A vast majority of kids say they receive more information about sexuality from their friends, media, and school than from their own home. This is not good news because a parent is almost always the person who has the best interest of their child in mind when it comes to sexuality. We need to face the facts and deal with the issues in a healthy and beneficial way. It won't always be easy or comfortable, but the results will definitely be worth it.
Here are four critical areas parents bring to the table to help their kids develop a healthy view of their sexuality.
1. Talk. Communication is a key to developing healthy sexuality. Don't lecture your kids, but engage them in dialogue. Teach healthy sexual values as normal and natural as possible. Make your conversations age-appropriate, and talk about all aspects of sexuality over a period of time. Your ultimate goal is to bring meaning and value to their sexuality that will help them decide to live a life of God-honoring sexual integrity.
2. Role Models With Honesty and Integrity. Some of us didn't handle our hormones very well when we were young. No matter what our situation, dealing with issues honestly is the healthiest approach. You don't have to share all your "dirty laundry," but you can say that the reason you have concerns for your children is because you didn't get this kind of healthy conversation, and it affected you. Your own sexual integrity also plays a major factor. Let's face it: You can't ask your kids to live out a way of life that you aren't living yourself.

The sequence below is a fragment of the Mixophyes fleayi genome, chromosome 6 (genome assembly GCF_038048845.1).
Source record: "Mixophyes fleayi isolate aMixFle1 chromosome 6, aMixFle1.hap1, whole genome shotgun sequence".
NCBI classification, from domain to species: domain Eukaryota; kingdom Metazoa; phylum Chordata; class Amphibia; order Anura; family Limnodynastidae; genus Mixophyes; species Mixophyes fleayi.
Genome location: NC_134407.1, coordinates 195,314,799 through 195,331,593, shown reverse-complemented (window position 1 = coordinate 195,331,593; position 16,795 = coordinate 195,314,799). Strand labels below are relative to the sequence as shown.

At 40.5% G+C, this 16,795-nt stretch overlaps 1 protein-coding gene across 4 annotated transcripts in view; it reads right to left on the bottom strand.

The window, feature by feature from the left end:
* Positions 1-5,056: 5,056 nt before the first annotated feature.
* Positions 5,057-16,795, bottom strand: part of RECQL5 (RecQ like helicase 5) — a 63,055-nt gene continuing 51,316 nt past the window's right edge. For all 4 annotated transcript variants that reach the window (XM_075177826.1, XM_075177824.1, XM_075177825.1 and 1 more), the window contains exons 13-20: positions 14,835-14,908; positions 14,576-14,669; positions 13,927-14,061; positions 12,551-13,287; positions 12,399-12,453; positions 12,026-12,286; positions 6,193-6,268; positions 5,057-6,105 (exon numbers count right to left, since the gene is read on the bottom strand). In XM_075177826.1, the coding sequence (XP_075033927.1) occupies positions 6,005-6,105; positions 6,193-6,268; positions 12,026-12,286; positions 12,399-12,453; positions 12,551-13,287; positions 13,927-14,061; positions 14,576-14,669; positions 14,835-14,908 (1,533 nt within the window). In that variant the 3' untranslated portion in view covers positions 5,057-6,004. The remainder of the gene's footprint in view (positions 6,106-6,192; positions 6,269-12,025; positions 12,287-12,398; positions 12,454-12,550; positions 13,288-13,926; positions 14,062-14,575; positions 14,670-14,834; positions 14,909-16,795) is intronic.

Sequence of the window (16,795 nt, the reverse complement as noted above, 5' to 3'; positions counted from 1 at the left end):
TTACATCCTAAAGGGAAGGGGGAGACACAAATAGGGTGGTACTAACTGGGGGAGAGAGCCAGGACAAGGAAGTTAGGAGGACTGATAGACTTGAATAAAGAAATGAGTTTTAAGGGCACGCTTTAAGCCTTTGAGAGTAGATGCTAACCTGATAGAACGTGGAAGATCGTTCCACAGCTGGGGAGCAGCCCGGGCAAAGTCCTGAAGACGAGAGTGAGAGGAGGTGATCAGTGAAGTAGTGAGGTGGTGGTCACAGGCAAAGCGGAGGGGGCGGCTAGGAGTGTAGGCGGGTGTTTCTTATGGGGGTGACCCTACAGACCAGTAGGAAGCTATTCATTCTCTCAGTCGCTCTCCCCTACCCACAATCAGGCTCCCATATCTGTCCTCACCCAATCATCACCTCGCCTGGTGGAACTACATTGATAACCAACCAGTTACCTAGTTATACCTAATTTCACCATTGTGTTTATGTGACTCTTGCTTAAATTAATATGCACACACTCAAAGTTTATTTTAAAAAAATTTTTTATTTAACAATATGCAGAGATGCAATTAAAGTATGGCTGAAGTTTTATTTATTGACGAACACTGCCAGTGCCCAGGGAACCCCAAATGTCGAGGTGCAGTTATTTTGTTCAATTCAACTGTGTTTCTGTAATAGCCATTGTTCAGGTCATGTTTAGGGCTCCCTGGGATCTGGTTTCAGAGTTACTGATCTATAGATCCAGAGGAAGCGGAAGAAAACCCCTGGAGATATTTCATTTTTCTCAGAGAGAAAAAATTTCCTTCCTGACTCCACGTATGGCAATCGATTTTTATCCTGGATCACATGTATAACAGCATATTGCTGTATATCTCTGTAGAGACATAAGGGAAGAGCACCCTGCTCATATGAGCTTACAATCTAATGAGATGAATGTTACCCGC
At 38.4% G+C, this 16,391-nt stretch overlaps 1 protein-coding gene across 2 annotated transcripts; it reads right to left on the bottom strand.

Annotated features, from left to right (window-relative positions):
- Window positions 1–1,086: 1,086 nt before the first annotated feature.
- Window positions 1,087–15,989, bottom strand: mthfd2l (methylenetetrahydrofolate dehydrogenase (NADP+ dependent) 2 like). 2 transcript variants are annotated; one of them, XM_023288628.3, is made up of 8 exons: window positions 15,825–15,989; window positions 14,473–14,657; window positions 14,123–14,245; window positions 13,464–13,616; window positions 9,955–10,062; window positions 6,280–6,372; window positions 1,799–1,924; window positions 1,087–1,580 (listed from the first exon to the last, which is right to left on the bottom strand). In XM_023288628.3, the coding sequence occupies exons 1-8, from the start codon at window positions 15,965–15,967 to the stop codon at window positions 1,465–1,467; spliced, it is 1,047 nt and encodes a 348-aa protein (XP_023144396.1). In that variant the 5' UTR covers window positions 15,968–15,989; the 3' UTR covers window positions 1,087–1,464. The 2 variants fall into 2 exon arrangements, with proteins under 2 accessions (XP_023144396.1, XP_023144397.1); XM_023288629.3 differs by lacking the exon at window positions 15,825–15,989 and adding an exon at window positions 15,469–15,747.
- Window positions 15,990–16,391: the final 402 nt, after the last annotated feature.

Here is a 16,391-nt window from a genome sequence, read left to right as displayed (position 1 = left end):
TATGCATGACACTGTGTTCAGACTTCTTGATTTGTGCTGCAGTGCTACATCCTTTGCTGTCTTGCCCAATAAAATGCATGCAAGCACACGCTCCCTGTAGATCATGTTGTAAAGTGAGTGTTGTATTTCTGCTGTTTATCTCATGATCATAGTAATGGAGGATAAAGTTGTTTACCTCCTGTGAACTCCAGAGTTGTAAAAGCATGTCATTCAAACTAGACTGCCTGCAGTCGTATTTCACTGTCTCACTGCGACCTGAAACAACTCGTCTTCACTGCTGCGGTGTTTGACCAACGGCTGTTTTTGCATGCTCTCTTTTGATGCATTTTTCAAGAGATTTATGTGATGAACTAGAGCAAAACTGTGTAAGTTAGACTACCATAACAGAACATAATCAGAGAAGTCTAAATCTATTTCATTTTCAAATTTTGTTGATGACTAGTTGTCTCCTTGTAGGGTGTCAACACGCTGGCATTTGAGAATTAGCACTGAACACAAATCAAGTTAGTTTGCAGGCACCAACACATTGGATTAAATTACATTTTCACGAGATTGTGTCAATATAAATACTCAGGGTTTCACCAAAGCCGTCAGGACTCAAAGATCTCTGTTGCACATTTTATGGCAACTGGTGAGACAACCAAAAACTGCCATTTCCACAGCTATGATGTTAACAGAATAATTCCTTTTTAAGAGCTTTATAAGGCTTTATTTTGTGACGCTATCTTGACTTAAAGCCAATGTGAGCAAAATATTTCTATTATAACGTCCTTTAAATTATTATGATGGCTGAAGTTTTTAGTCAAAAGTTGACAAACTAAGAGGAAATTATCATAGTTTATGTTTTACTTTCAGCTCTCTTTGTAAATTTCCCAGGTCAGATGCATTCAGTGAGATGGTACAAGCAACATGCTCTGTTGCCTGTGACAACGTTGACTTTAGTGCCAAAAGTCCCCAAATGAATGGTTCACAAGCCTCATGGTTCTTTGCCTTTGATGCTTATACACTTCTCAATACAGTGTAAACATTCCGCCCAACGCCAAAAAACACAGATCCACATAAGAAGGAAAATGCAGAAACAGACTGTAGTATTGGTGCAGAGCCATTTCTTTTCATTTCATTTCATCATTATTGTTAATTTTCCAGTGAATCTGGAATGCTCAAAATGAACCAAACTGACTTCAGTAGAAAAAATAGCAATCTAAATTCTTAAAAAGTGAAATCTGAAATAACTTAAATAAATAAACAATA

4. Grace and Forgiveness. As you talk with your children about healthy sexuality, make sure there is plenty of positive talk about grace and forgiveness. Some families mean well, but in their desperation to teach their kids values, they turn sexuality into something dirty. Don't be one of those parents. Kids need help in setting healthy, positive standards for their sexuality and relationships, and it is always more effective when surrounded with grace and forgiveness.
5. Something Is Better Than Nothing. In a world where most kids do not receive much input about sexuality from their parents, never forget the old adage, "Something is better than nothing." It is never too early to begin and never too late to start talking about this most important subject.